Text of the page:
Airbnb: How I Didn’t Save Money in DC

The original title of this post was “How I Saved $250 in DC,” and it was meant to be a piece where I brag about how clever and frugal I am for using Airbnb, the peer-to-peer housing rental program. Turns out I neither saved money nor turned out particularly clever. Read on.

Airbnb Seemed Cheaper

I needed to find lodging in Washington, DC, near the location of my last engagement of 2014. The presentation site was in prime real estate, right near the White House. My first round of hotel searches found prices in the $200-300 range, so I decided to give Airbnb a try.

Studio

It didn’t look so bad at first.

With very little searching, I found what looked to be a perfect studio apartment for just over $150 a night after fees. The pictures were adorable, and I booked it. The process was easy, and a combination of text messages and emails kept me informed of the upcoming trip.

My Airbnb host was a woman. Let’s call her Megan. Even before my visit she asked me not to use her name in this blog, and now I’m sure she wants to remain anonymous. Megan told me her boyfriend would meet me at the apartment to give the keys. She sent me a picture and a warning about EXACTLY where to meet her boyfriend… NOT AT THE FRONT DOORS. That was my first clue that the building managers didn’t know about Megan’s rentals.

Because of the crazy traffic, I ended up having to be dropped off at the front door, and although the boyfriend made knowing eye contact when he saw me in the cab, he resolutely tried to look nonchalant and unattached when I walked the half block to where Megan had indicated. Kinda weird.

I Miss Bellmen

I was carrying a large suitcase and my briefcase, and the boyfriend mumbled “Do you need help?” even though he was walking in front of me and almost upstairs. No, I assured him, as I huffed and puffed and pulled my big suitcase up the steps. I was lying. The boyfriend explained that he and Megan were newly cohabitating, and neither of them wanted to give up her apartment just yet. So they were paying her rent through Airbnb rentals. “I don’t think you’ll come into contact with anyone while you’re here, but if you do, just say you’re a friend of Megan’s,” he said, reminding me to use the side door instead of the front.

I Enjoy a Thermostat

The boyfriend had explained that the hissing noise was the heat, and he liked it because it drowned out the noise of the street below. The noise wasn’t bad at all, but it was only after he left that I realized that the heat was controlled by the building, so I arrived cold and was destined to stay cold. I dug an extra comforter out of a basket and tried to think warm thoughts.

I Require Certain Household Linens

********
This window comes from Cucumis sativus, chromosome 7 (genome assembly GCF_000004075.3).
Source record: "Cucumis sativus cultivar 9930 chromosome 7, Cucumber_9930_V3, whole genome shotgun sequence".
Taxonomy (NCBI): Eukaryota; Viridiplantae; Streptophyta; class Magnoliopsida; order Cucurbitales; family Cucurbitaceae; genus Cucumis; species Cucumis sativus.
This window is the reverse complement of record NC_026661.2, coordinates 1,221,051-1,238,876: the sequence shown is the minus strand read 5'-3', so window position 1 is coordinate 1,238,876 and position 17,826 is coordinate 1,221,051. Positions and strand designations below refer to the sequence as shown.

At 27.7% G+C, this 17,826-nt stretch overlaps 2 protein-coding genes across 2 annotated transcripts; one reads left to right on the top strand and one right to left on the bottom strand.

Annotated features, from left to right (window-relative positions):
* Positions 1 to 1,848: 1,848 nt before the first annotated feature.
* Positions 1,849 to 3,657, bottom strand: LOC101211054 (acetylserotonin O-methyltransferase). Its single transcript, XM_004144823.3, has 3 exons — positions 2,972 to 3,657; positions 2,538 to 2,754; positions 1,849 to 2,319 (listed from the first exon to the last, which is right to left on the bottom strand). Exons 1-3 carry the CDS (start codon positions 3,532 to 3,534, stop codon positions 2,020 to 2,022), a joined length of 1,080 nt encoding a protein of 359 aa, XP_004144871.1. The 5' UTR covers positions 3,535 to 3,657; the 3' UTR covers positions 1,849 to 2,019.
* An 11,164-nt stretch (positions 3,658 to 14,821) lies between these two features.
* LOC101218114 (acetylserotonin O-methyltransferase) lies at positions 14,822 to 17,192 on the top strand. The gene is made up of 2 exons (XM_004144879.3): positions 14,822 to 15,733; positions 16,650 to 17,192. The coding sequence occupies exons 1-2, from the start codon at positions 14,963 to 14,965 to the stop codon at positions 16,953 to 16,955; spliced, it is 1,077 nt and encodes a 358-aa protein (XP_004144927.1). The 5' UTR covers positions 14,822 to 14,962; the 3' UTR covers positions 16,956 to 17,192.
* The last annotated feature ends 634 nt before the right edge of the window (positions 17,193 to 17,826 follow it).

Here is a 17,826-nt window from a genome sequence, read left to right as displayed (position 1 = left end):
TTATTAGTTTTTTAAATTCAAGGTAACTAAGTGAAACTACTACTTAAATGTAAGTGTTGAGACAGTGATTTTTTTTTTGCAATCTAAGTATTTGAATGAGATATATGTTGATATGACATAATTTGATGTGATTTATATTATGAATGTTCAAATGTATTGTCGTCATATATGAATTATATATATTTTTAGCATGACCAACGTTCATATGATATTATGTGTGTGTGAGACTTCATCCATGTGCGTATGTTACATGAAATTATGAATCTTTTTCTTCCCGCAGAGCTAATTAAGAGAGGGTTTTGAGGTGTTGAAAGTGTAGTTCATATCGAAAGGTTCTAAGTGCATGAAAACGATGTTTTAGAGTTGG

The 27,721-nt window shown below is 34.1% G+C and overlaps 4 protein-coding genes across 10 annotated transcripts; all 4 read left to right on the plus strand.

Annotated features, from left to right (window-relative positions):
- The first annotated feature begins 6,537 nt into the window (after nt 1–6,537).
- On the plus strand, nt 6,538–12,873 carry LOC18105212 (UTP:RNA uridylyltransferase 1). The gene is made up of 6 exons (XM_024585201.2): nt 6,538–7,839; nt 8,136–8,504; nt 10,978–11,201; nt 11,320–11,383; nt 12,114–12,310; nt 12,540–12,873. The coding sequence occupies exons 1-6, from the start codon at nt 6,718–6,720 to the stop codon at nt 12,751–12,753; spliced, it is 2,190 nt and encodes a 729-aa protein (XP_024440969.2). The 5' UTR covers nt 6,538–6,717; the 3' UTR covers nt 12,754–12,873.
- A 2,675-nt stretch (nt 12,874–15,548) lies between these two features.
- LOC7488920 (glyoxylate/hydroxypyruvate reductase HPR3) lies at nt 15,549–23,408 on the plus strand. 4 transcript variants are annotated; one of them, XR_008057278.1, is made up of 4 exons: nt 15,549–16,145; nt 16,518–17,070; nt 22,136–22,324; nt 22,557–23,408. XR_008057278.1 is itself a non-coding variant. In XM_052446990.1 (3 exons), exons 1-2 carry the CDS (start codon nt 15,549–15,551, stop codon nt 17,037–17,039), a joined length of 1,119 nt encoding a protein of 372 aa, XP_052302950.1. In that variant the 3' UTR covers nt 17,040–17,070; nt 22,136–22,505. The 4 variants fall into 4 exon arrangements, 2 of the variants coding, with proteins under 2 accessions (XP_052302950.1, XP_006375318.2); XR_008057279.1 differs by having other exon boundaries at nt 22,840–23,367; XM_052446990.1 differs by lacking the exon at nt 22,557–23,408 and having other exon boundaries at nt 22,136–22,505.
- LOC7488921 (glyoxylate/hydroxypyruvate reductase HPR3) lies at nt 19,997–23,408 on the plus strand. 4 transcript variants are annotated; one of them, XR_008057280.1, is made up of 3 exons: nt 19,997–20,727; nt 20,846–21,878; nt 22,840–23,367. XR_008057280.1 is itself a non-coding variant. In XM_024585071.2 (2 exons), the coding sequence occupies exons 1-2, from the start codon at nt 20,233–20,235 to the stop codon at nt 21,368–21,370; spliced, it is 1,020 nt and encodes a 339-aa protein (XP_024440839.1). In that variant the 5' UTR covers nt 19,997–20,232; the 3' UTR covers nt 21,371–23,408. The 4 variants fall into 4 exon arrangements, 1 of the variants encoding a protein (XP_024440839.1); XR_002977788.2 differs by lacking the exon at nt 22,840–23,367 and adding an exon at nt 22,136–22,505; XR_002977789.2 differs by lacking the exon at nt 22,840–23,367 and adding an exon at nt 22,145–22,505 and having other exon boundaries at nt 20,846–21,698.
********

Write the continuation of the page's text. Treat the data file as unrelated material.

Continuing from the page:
After this stay, one thing that I discovered that I adore in bathrooms is a washcloth. They’re so darn handy, and when you don’t have one, well, it’s just awkward. I used my bath towel as a hand towel and a washcloth and even a pot holder because there weren’t any of those either. I also enjoy clean white sheets. Megan’s set were clean but randomly colored and mismatched. One of the pillows was a giant square, like you’d find on a sofa.

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Not sure about the square bed pillow.

I Miss Maid Service

In the morning, I rose to shower,  I couldn’t bring myself to step into the tub without shower shoes. The ring around the tub was so brown I assumed it was a stain at first, but no. Just no. If I hadn’t been so grossed out, I would have scratched “Wash Me” in the brown soap scum. Surprisingly most of the rest of the apartment was pretty clean, and the laminated floors made the place look sleek and tidy. But then I saw the air vent above the stove. It was FUZZY. Who in the world would cook dinner on a stove right under a fuzzy air vent?

The Fuzzy Vent

The Fuzzy Vent

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Fuzzy Vent Location

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That’s not a stain in the tub. And I guess the shampoo and conditioner are my amenities?

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Another amenity? The black marks are not an exotic soap additive.

 

Airbnb May Not Be for Business Travel

I spent just two nights at Megan’s place. I was cold, somewhat grossed out and uncomfortable. But I just kept reminding myself that this was not a hotel. This was someone’s home. I felt like I was at my hip cousin’s studio apartment. She said I could stay on my visit to DC, and I felt like a guest who would be rude to complain. If this had been a hotel, I would have checked out. But I didn’t have a lot of time or energy to change things with the short stay. After this experiment, I realized that I’m in hotels so often that I have come to expect a clean bathroom and a couple of washcloths as standard equipment. If I were here for a vacation, camping out in a cool DC studio just blocks from the White House, perhaps I’d be more understanding. But for business travel, I need to know that I have a great place to sleep and a clean place to shower. And washcloths.

 

But at Least I Saved Money, Right?

When I went to write this post, I triple checked the rate of the Holiday Inn across the street, thinking I could add a line that said, “Well, at least I saved money.” But the present rates are $110, so…. not so much.

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